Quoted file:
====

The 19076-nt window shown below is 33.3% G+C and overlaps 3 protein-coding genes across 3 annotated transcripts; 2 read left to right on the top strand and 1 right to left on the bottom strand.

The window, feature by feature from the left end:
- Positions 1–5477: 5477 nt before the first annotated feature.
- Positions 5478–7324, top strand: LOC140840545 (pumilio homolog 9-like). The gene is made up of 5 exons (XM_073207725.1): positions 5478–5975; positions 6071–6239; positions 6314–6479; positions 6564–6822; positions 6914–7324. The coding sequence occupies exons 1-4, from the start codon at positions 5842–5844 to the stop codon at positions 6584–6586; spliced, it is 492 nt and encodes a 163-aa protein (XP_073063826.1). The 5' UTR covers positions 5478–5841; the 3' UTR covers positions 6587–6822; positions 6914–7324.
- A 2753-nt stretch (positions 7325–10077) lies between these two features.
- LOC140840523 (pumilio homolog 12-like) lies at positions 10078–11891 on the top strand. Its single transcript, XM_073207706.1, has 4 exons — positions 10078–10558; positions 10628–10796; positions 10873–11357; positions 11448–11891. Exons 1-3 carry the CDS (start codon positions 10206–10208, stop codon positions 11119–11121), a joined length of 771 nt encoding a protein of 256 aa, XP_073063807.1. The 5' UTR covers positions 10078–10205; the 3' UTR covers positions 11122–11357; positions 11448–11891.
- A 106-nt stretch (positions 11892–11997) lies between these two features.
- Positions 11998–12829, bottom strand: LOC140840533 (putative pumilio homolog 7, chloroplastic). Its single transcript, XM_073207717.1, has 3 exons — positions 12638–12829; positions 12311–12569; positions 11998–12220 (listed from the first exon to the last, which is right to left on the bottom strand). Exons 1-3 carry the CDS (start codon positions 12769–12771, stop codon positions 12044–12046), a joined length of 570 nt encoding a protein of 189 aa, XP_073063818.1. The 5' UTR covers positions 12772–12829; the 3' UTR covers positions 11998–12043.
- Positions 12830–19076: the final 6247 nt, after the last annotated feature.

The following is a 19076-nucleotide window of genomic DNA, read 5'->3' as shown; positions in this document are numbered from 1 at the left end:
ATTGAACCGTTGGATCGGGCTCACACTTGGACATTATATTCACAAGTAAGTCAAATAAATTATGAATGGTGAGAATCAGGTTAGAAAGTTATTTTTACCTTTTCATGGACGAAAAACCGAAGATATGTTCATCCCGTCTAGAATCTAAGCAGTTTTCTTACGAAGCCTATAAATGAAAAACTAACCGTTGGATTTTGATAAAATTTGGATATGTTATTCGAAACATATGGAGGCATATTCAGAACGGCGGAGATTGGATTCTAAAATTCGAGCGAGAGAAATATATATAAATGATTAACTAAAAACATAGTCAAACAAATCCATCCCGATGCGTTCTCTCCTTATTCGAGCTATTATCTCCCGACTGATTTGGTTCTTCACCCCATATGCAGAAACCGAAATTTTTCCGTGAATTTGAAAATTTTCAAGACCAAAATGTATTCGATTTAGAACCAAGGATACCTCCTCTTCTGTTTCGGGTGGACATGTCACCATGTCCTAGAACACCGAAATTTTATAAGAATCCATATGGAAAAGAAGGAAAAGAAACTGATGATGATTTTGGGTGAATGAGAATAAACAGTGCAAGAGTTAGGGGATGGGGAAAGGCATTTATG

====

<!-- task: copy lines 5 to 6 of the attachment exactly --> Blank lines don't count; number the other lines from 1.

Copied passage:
- A 2753-nt stretch (positions 7325–10077) lies between these two features.
- LOC140840523 (pumilio homolog 12-like) lies at positions 10078–11891 on the top strand. Its single transcript, XM_073207706.1, has 4 exons — positions 10078–10558; positions 10628–10796; positions 10873–11357; positions 11448–11891. Exons 1-3 carry the CDS (start codon positions 10206–10208, stop codon positions 11119–11121), a joined length of 771 nt encoding a protein of 256 aa, XP_073063807.1. The 5' UTR covers positions 10078–10205; the 3' UTR covers positions 11122–11357; positions 11448–11891.